Shell to Decommission North Sea Field Due to Oil Prices Crash

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The Brent oil field, discovered in 1971, is one of the largest in the North Sea. Decommissioning is planned to start next year.

Anglo-Dutch oil company Shell - Sputnik International
Shell Cuts Spending by $15Bln Amid Falling Oil Prices
MOSCOW, February 3 (Sputnik) — Anglo-Dutch energy giant Royal Dutch Shell plans to decommission its Brent oil field in the North Sea due to a decrease in oil prices, Financial Times reported Tuesday.

The Brent oil field, discovered in 1971, is one of the largest in the North Sea. Decommissioning is planned to start next year, according to the newspaper.

Shell's decision to decommission its Brent oil field production facilities could be followed by other oil companies after a more than 50-percent oil price drop since last June has made most North Sea oil fields unprofitable, Financial Times said.

Almost all of the 470 platforms in the North Sea belonging to various energy companies could be closed in the next 30 years as profitability and production decline, according to the newspaper. The operation will cost 40 billion pounds (over $60 billion). Shell will decommission 30 platforms.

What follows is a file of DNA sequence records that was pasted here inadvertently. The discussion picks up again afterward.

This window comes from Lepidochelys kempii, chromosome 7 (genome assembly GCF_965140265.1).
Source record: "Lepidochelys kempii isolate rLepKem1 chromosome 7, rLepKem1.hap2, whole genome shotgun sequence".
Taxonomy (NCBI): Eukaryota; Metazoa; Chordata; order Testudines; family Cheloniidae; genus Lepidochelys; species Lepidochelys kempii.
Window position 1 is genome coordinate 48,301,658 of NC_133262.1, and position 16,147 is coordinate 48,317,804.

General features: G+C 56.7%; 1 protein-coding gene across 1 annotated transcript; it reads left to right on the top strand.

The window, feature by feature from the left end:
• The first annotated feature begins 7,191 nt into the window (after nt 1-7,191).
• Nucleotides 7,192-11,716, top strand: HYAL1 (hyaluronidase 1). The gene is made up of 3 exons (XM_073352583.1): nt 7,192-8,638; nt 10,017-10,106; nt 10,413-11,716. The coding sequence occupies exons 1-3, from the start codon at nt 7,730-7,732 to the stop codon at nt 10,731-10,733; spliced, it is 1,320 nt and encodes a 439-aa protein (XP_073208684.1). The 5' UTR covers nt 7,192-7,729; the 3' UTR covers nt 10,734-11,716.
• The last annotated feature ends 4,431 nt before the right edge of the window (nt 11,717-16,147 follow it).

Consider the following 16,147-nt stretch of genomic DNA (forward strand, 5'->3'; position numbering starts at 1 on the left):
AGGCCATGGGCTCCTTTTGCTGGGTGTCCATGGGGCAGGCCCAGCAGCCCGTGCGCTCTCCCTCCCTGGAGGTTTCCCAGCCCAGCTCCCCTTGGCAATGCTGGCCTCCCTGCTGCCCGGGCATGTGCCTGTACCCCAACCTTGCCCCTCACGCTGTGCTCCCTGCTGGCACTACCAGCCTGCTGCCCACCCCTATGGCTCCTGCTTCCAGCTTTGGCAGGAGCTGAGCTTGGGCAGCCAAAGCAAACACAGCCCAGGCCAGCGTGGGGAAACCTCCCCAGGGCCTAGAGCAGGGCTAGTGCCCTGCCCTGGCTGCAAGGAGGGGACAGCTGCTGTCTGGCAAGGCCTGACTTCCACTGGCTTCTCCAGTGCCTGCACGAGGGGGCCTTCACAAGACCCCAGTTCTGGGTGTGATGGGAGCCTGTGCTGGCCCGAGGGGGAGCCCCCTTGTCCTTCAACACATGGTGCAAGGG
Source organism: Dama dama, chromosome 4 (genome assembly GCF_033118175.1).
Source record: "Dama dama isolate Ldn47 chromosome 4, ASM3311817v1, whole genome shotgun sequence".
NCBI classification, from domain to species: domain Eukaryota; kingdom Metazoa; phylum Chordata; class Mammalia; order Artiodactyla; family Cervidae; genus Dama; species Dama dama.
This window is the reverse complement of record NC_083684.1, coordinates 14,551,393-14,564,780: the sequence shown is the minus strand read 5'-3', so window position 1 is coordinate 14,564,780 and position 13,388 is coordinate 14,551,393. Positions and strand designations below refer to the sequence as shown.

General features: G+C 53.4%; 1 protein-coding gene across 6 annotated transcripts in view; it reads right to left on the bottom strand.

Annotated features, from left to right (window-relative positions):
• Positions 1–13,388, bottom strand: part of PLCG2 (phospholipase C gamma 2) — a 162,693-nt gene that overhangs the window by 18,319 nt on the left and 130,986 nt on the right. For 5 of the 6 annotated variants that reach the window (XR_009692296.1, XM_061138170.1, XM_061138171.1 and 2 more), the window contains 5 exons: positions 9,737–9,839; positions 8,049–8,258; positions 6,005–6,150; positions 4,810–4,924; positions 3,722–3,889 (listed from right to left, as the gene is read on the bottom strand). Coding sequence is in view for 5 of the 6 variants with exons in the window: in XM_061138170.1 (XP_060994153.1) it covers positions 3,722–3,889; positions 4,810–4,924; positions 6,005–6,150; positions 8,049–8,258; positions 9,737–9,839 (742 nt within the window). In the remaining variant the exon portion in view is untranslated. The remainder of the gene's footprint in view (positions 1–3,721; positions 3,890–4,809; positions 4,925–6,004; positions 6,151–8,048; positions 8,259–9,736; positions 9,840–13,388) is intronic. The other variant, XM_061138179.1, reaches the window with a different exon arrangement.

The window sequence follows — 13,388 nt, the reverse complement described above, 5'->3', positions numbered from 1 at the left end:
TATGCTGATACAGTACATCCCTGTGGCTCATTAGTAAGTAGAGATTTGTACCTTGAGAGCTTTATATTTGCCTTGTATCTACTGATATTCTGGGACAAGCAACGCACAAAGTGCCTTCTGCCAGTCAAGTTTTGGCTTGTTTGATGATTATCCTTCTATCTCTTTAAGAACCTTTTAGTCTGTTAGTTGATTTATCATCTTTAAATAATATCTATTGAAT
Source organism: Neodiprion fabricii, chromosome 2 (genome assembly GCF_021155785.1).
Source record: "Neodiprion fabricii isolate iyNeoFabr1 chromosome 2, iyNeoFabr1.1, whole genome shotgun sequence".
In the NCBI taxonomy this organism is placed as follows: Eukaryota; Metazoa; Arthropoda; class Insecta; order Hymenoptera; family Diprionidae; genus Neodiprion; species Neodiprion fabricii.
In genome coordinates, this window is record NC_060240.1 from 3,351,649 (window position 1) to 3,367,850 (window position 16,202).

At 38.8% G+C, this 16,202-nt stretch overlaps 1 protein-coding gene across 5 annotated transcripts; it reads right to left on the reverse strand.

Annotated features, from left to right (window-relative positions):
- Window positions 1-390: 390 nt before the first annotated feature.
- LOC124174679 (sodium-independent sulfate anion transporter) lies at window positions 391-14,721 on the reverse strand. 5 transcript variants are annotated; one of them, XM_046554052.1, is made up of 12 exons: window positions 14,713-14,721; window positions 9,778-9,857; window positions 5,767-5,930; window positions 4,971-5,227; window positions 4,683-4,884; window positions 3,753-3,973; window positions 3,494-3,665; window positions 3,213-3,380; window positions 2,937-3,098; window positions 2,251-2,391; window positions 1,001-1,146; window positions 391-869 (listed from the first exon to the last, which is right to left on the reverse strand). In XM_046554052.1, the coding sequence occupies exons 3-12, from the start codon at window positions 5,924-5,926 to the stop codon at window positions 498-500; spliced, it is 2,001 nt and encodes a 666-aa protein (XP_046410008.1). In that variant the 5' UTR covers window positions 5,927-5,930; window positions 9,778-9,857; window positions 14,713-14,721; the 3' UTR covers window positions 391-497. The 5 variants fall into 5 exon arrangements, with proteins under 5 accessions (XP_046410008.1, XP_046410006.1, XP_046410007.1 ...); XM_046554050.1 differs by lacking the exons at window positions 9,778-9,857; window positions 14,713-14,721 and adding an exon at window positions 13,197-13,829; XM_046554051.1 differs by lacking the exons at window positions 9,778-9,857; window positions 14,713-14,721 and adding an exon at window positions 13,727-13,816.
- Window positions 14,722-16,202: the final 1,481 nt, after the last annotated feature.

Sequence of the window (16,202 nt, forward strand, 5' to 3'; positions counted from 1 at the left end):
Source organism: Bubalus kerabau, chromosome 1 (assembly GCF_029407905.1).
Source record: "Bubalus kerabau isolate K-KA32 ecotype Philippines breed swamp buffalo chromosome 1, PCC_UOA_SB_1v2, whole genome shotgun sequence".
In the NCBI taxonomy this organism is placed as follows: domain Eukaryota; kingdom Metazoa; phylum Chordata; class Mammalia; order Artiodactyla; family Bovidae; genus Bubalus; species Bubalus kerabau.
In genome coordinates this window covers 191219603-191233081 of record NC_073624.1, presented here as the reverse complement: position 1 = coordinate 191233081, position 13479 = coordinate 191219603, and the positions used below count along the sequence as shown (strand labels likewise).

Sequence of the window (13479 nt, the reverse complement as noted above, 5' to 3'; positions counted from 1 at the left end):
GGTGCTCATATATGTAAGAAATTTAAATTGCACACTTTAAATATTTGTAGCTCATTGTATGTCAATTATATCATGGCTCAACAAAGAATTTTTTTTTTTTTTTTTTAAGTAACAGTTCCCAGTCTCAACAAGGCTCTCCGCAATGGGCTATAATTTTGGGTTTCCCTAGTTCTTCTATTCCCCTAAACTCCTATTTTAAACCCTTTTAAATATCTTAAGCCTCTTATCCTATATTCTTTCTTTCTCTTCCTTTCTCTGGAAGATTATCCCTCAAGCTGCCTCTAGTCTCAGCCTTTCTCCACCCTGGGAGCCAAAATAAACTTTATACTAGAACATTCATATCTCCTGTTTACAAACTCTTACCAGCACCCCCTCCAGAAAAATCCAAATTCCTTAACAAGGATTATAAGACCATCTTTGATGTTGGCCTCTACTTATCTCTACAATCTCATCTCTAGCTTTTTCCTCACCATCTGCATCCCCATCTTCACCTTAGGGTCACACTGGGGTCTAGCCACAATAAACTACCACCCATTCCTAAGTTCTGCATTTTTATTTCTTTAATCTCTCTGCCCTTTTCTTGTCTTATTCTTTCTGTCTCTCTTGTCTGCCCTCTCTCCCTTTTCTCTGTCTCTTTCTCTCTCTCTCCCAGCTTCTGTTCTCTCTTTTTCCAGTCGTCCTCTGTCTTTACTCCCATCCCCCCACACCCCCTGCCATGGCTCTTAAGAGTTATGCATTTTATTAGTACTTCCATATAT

Shell agreed to make an out-of-court settlement of 35 million pounds to 15,600 fishermen and 20 million pounds to the Bodo community for the environmental damage caused by the oil spills. - Sputnik International
Shell to Pay Approximately $83Mln for Niger Delta Oil Spills
In January 2014, several other energy giants, including Premier Oil, Tullow Oil and BP, announced plans to cut expenses by putting new projects on hold and laying off hundreds of workers due to falling oil prices. In January 2014, the world's largest oil service company, Schlumberger, announced that it would cut 9,000 jobs.

During a November 2014 meeting, the Organization of the Petroleum Exporting Countries (OPEC) announced it would not cut oil production levels to stabilize prices. Global repercussions from this decision included rapidly falling prices, an oil supply glut and little hope for prices to rise in the near future.

The price of a barrel of Brent crude, which peaked at about $115 in summer 2014, currently hovers around $60.

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